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Cadillac Plan Tax Could Backfire, Study Suggests

The so-called "Cadillac" plans on which the Senate reform bill would place a 40 percent excise tax do not have much richer benefits, on average, than other health plans do, according to a new study published in Health Affairs.

Two major tax strategies have been advanced to pay for healthcare reform, beyond the proposed cuts in Medicare. The reform bill passed by the House of Representatives depends on raising the income tax on the wealthy; the Senate measure relies primarily on the Cadillac plan tax, although it would also raise Medicare payroll taxes for the well-to-do. Economists have lauded the excise tax, saying that it would help lower overall health costs by discouraging employers from providing extravagant health benefits to their employees. Opponents of the tax, including the unions, argue that it would penalize people in areas with high medical costs and those in industries that pose risks to workers' health.

According to the Health Affairs study, "health reform provisions that treat these plans like luxuries might be misguided." Only 3.7 percent of the variation in the cost of family coverage, the researchers found, can be attributed to differences in benefit design. Another 2.4 percent of the variation is related to the type of plan-HMO, PPO, point-of-service plan or high-deductible plan. The type of industry a worker is in and differences in regional medical costs also play a role, but the majority of the variation is unexplained, the study concluded.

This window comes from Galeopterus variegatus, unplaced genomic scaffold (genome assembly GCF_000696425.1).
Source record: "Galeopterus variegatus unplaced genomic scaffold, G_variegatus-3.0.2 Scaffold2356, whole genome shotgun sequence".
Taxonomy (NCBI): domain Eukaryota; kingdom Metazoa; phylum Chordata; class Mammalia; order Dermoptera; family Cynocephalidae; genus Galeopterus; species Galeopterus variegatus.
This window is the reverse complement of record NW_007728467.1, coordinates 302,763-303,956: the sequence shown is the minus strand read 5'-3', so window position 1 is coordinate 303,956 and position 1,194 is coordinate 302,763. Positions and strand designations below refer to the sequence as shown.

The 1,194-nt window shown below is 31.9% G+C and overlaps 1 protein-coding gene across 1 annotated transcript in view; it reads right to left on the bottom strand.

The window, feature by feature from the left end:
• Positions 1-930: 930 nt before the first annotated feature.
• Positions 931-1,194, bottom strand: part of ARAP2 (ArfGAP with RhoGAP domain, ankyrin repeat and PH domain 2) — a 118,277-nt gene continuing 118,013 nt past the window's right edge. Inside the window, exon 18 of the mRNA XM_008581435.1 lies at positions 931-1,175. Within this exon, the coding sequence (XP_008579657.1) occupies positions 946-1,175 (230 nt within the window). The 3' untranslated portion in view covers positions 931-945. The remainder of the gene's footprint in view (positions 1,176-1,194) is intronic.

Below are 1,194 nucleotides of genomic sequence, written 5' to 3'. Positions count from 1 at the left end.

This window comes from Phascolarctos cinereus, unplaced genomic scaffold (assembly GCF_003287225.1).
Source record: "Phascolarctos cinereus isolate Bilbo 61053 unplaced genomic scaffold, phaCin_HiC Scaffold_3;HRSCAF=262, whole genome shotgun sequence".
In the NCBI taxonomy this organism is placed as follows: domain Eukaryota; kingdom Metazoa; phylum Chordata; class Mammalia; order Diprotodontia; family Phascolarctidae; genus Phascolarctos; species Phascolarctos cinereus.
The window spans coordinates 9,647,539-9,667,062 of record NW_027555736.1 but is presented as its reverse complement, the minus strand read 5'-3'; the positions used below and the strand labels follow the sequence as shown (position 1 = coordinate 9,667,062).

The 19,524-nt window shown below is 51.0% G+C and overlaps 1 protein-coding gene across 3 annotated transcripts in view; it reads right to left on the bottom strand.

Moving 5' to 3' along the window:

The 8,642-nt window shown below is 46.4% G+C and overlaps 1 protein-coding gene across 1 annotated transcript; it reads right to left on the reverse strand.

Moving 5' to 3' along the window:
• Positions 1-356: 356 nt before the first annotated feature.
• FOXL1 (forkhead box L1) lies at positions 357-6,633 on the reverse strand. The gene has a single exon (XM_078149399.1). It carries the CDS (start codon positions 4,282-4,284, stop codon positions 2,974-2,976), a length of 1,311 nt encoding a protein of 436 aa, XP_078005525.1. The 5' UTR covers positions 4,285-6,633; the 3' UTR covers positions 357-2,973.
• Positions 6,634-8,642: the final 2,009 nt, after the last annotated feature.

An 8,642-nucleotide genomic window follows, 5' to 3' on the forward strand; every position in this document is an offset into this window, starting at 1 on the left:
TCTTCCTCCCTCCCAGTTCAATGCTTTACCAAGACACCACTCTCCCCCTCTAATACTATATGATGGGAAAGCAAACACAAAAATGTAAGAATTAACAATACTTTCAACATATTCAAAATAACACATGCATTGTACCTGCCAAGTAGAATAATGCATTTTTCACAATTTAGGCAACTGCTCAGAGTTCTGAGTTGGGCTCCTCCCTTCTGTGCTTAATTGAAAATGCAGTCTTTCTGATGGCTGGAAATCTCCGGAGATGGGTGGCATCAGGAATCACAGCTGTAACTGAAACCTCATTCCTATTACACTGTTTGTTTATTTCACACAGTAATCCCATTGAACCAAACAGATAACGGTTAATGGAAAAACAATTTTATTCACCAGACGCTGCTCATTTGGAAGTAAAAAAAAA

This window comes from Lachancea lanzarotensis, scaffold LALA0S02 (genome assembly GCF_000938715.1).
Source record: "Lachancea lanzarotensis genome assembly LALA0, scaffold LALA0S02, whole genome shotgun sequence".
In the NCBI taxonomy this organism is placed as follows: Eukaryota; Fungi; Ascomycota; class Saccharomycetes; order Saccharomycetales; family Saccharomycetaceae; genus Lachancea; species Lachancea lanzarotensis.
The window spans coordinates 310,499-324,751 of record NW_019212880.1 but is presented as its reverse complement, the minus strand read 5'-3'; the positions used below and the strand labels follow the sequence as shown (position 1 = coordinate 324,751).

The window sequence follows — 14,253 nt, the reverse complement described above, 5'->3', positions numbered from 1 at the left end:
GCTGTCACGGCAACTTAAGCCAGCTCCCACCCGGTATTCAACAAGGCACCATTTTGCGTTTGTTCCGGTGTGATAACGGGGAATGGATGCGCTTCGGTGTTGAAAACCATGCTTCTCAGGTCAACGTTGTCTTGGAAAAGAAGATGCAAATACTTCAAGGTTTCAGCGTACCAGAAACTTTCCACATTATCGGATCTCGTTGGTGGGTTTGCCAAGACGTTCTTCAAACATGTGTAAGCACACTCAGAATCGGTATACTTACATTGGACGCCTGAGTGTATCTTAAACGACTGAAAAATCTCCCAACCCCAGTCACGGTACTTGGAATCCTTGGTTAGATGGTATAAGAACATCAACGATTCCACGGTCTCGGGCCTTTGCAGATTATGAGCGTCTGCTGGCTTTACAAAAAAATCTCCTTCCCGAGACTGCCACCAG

The data for the study was primarily drawn from the 2007 employer survey of the Kaiser Family Foundation/Health Research and Educational Trust. The unit of comparison was based on former President George W. Bush's proposal to tax employees on the value of Cadillac plans while providing tax deductions of $7,500 for individual coverage and $15,000 for family coverage. Updating that to 2009, the researchers figured that the standard deduction would have been $13,350 for a family in 2007. The average cost of a family plan worth more than the deduction was $16,266, and family coverage worth less than the deduction had an average premium of $9,874.

The relatively minor differences in deductibles, copays, out-of-pocket maximums and actuarial value of these plans suggests that there might have been major disparities in medical costs from one region to another. But, while large variations in Medicare costs have been exhaustively documented, this study found no positive correlation between the Medicare data and the variation in the cost of family coverage. This may be attributed, the researchers note, to the fact that health plans operate in a competitive market, while Medicare does not. Or providers may charge private plans and employers more or less, depending on how much they receive from Medicare. But no one really knows the reason, they point out.

What this means for the Senate reform debate is that, in the absence of more solid evidence, placing an excise tax on high-cost plans might not achieve the desired policy goals and could harm some people who now have fairly average--albeit high-priced--coverage. To avoid unintended consequences, it might be wise for the Senate to consider another source of funding.

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